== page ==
Putting a precision payload on top of more generic malware makes perfect sense for malware operators
Virus Bulletin this year brought a fresh batch of amped-up, refreshed malware with lots more horsepower and devilish amounts of custom-tailored targeting. From singled-out political activist individual targets to regionalized targets, malware’s aim is getting better.
Putting a precision payload on top of more generic malware makes sense. Why forklift a whole new stack under your exploit when you can just replace the tip of the spear to best effect? For example, Lyceum seems like a redo after Talos and others got wise to previous operations. But much of the secret sauce came from threat actors just tacking on some interesting bits like turning the IP octets into four ASCII encoded commands for the C&C server, which is kind of cool.
For malware operators, there’s a certain deniability in using standard tools, which thwarts malware analysis efforts if much of the evidence is a mash-up of standard tools. How would you prove who did it with high confidence? This year we also saw plenty of “technical overlap” where shifts from prior POS hack malware to “big game hunting” ransomware basically follow the money with the smallest possible effort.
Another trend: Highly targeted, nation-state-flavored malware. Political activists in particular are a perennial target (thanks Amnesty International for insight following on from Netscout/Bitdefender work), with hackers tempting targets via malicious smartphone apps for families from the Stealjob/Knspy Donot team. When installed, the rogue app prompts for elevated Android access permissions, then records screen and keyboard input. Attackers tag team with email, and even try to get better at language localization to seem more legitimate (their French wasn’t very good in earlier attempts).
Another thing, PowerShell is the rather new darling for doing bad things on computer targets. Due to more extensive capabilities, it now can provide a host of functionality that can wreak havoc and provides a useful control panel for threat actors like file exfiltration, download of future payloads and interaction with C&C servers.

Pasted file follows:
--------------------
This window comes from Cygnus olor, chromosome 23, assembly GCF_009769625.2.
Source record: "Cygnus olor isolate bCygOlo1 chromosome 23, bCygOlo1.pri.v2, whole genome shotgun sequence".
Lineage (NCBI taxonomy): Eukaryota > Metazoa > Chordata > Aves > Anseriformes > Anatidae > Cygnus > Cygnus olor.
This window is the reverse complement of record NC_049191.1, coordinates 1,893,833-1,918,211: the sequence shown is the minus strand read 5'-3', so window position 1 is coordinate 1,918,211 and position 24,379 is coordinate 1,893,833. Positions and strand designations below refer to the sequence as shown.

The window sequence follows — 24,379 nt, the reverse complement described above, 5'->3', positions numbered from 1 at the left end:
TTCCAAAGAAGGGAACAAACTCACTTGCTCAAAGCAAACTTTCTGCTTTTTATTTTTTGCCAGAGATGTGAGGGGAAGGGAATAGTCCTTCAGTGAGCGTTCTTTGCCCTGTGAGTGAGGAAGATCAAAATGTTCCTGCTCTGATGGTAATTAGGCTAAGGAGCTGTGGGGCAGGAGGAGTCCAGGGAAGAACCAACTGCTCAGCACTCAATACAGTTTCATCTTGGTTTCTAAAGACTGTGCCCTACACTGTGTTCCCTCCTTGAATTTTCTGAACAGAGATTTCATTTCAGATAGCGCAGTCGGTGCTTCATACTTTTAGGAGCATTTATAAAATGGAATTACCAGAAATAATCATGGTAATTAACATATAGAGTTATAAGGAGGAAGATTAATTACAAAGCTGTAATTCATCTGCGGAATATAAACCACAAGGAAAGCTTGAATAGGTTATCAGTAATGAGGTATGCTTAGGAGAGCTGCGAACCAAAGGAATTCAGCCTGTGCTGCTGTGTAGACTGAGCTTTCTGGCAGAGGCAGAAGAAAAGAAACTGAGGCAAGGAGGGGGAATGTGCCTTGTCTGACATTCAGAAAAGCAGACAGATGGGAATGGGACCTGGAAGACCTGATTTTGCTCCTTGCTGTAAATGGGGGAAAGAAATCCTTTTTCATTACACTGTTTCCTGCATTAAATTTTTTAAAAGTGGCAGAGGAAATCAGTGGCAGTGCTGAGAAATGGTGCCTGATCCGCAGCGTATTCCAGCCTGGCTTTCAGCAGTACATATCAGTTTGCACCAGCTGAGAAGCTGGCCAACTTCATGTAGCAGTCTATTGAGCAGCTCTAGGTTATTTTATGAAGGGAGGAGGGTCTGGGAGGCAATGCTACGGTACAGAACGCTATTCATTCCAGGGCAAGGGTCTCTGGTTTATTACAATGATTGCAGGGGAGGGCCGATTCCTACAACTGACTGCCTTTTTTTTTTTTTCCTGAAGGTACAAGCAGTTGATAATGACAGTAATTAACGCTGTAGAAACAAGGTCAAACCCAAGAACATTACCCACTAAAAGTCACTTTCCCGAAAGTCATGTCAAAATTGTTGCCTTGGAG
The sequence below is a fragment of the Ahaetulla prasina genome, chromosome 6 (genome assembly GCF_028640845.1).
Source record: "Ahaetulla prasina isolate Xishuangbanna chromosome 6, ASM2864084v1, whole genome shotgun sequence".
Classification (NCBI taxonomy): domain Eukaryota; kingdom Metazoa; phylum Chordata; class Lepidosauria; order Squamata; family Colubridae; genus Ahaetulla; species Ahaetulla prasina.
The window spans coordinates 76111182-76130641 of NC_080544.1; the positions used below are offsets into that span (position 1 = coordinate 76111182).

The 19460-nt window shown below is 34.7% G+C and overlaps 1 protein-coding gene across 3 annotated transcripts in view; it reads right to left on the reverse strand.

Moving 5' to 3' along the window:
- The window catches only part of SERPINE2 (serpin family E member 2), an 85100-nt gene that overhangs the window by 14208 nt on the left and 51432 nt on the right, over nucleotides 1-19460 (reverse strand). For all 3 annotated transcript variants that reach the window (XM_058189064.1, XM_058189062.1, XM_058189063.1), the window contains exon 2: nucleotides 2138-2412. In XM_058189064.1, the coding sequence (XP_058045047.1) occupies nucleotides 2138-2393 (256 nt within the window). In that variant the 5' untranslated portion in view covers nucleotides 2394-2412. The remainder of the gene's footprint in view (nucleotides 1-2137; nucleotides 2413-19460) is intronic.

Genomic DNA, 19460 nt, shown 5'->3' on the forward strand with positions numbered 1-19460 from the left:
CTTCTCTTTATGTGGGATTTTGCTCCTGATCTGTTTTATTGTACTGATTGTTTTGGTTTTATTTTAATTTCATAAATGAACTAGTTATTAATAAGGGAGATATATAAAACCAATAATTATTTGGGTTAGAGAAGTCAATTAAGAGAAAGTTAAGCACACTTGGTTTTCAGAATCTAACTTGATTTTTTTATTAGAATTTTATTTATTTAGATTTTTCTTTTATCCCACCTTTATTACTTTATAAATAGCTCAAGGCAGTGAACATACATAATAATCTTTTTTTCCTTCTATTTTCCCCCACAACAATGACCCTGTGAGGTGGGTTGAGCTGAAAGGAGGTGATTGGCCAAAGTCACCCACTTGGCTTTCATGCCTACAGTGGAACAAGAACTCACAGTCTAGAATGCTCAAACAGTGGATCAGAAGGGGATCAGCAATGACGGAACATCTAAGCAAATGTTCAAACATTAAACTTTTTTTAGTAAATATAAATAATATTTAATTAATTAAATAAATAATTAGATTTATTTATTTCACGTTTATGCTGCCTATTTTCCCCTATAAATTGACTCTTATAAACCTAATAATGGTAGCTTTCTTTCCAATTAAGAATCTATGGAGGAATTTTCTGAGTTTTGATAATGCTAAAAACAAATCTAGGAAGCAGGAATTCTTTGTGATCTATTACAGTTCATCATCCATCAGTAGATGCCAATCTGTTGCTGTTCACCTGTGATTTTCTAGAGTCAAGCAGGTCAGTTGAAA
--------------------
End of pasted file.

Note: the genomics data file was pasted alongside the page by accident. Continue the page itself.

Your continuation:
And if PowerShell is the new hotness on end-user computers, it’s just that much better on a Windows server. That’s almost game over for an affected server, and attackers have definitely noticed this year, crafting ever-more-powerful assaults against the platform.
Not to be outdone, we still have the perennial low-level target: UEFI. ESET researchers recently found a new entrant called ESPecter that alters the boot process via its ESP component, ramping up super-stealthy malware hiding spots that give security software fits.
How do you defend against these kinds of malware? Surprisingly, simple mistakes like spelling errors are still baked into the malicious exploits, like one that misspelled “backdoor” and then copied the misspelling to multiple files, thereby providing a strong thread of a clue.
Ironically, in most of the investigations highlighted, it’s striking how many pieces in the puzzle came together ultimately due to a “fortuitous discovery”: that means the researchers got lucky somewhere along the way. This may also mean finding something obvious posted on the public web that helps identify the malware authors by usernames still left on social media somewhere that clearly links to the operator identities. It’s funny, in the shadowy workings of the researcher’s palette, how often luck reigns.
Speaking of threat actors for hire, special mention goes to the name contest that must’ve been behind the “Operation Hangover” hacker-for-hire group, regardless of their level of success, which I suppose may be related in some way to the clues represented therein.
We’re looking forward to Virus Bulletin next year in Prague – we hope.
Anatomy of native IIS malware (available also as a series of articles and a white paper on WeLiveSecurity)
Sandworm: reading the indictment between the lines (see also this research on WeLiveSecurity)
Security: the hidden cost of Android stalkerware (available also as an article and a white paper here on WeLiveSecurity)
“Fool Us!”, or is it “Us Fools!”? … 11 “Fools” years later…